President Donald Trump made a speech in Huntsville, Alabama on Sept. 22, and in that speech he said NFL owners should fire any player who kneels for the national anthem. What followed was an almost month long whirlwind of media coverage, tweets, kneeling, a vice presidential walkout and protests.
The NFL player’s protests against police brutality and inequality during the national anthem have been the talk of news outlets and social media since that speech, and members of the Loyola community, especially in the athletics department, have opinions of their own on the protests.
As a Jesuit institution, Loyola has a mission for social justice. The cause behind the protests is seen as a major social justice issue that affects millions of Americans, including some Loyola athletes. The political and social landscape these protests seek to address is something the women’s basketball team talks about frequently, according to Loyola women’s basketball coach Kate Achter.
“I think my staff and I do a pretty good job of staying current with our kids and addressing the environment of not only our country but of campus,” Achter said.
Trying to learn from and understand her players, who come from different backgrounds, and back them up in any situation is important to Achter — including if they decided to make a statement during the national anthem.
“I deal with kids who have seen things I’ve never seen and will never see. But we try to do our best to make sure they know we have their backs,” Achter said. “I would allow them to do whatever they felt was in their best interest.”
The university and the athletics department have a responsibility to respect the beliefs and actions of its students and athletes because of Loyola’s social justice mission, according to junior track sprinter and political science major Leron Norton.
“Loyola being the social justice place that it is, there’s two sides to every story. So … say that 11 of the 14 girls on the basketball team wanted to kneel, those 11 should be able to kneel and the others should be able to stand,” Norton said. “It’s about being able, as a school, to accept everyone’s views regardless if they’re different from our own.”
There are no rules about what athletes must do during the national anthem and both Director of Athletics Steve Watson and Deputy Director of Athletics Jermaine Truax said they were in full support of their athletes expressing their opinions.
“They [the athletes] have come and spoken to Jermaine and I and their coaches,” Watson said. “We have encouraged them to be a part of it. By no means are we going to hold any of our athletes back when it comes to expressing the things that they believe in.”
It’s important for the athletes to know if they do decide to make a statement there could be backlash and unexpected consequences, according to Truax.
“We ask them to understand the cause, what you are doing and understanding the consequences for that,” Truax said. “Understand they are representing themselves. Being able to take the good and bad with whatever it is. Understand that people may not have your views and we don’t discourage it but what we ask them is to understand why you’re doing it.”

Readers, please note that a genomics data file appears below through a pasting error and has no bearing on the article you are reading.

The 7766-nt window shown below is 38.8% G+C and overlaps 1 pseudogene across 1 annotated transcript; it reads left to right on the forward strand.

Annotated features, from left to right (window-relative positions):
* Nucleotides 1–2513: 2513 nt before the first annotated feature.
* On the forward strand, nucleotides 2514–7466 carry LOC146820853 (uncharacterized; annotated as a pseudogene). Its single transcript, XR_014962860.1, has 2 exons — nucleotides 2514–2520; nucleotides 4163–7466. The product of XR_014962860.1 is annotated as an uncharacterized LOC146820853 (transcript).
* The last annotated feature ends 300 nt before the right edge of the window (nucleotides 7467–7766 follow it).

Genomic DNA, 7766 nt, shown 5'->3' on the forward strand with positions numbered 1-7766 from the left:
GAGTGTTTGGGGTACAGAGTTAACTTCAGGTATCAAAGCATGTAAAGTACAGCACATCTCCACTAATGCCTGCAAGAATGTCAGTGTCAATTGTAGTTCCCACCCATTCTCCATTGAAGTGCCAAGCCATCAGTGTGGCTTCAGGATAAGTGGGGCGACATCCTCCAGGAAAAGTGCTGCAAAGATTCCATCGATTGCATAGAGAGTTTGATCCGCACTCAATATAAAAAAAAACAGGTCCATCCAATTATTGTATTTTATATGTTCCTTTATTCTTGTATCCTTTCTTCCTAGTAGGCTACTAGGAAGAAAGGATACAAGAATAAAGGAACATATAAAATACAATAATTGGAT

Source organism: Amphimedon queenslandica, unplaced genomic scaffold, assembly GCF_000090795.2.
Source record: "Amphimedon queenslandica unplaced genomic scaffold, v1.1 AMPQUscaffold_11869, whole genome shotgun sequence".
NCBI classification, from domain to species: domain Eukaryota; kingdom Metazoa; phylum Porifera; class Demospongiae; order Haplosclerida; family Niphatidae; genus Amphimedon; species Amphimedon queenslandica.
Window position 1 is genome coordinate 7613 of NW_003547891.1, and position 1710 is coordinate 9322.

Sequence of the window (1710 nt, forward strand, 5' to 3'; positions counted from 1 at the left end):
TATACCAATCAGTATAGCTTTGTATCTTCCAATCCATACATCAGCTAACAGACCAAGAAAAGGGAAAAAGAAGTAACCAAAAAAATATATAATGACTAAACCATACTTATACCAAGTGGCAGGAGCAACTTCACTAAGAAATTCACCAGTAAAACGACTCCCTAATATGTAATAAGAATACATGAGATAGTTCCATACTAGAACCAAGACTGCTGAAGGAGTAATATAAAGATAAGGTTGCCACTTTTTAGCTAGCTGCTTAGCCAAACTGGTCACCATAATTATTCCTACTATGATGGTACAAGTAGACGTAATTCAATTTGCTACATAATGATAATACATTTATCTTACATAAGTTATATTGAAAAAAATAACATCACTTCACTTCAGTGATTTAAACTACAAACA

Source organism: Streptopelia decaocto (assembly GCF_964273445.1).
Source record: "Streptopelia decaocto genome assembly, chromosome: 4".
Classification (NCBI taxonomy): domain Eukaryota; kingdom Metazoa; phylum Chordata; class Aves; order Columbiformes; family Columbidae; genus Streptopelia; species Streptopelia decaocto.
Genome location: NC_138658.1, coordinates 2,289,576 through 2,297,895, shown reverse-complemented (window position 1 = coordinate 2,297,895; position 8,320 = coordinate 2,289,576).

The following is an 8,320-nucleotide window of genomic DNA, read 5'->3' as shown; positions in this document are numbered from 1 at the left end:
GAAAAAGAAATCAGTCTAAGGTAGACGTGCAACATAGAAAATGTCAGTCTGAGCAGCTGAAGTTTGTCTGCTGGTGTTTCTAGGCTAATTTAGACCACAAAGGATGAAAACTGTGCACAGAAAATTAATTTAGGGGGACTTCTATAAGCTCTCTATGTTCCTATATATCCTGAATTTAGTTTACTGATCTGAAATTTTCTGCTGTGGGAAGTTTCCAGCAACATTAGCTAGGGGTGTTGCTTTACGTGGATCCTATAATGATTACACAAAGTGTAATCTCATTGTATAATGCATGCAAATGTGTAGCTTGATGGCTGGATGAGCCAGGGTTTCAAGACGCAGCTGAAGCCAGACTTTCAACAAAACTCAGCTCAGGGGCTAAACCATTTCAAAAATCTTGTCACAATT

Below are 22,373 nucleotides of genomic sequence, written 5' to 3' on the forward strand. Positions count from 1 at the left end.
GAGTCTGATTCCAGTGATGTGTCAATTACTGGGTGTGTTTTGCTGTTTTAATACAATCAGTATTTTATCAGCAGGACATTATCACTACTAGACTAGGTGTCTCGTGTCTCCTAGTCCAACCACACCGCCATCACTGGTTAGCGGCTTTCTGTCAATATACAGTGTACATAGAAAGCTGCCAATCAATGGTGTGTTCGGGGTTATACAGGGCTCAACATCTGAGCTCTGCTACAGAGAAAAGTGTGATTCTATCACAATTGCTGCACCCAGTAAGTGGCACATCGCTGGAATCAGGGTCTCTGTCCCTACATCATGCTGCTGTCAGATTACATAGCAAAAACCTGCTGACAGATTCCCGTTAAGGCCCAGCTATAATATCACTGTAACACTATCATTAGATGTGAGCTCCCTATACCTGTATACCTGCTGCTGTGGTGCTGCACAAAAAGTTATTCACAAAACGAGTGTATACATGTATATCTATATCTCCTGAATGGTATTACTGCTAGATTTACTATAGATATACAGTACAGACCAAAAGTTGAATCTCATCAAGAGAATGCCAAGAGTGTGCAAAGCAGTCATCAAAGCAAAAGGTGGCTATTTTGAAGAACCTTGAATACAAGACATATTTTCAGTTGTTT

While some members of the athletics department are open to the possibility of national anthem protests, other Ramblers aren’t sold on the idea. The major argument against the actions of the NFL players is that the national anthem isn’t the time to voice a protest. Sophomore sports management major Derrick Berry, an Army veteran, said he believes there’s a right time to protest and the national anthem isn’t the right time. Berry was in the Army from 2011 to 2015 as a combat medic and served two tours overseas, in Afghanistan in 2012 and South Korea in 2015.
“I see the point, I get what they’re getting at and I fully support it, but then again, I believe there is a place and time for everything. To do it during the national anthem, it’s their right to do so, but me and a lot of different people out there would like to see it done in a different way,” the 25-year-old Jefferson Park native said. “I don’t think it’s about the flag or being patriotic at all, it’s more about the soldiers that couldn’t come back. What if you’re kneeling and a widow of a fallen soldier is there with her kids and the last thing they saw of their dad was a flag being put over their coffin? That’s just what gets me.”
Berry suggested an alternative for the NFL instead of protesting. He thinks the NFL should have an equality awareness month similar to its breast cancer awareness month in October.
“Having a month dedicated to it would be outstanding,” Berry said. “October is breast cancer awareness month, how much attention and awareness does that bring? November … you could create a ribbon, a patch and do something like that to bring awareness. I feel like that will create positive change, not negative change.”
Having a month dedicated to equality would be a great idea, but wouldn’t necessarily accomplish the same things the protests have, according to Norton.
“I think having an equality month would be a really good idea. I don’t know necessarily that it would promote the same amount of conversation that the kneeling has done,” Norton said. “I think … the biggest thing that the kneeling and different types of protests have done is everywhere you look, whether it’s CNN or ESPN, there is the same amount of talk about the NFL and the protests.”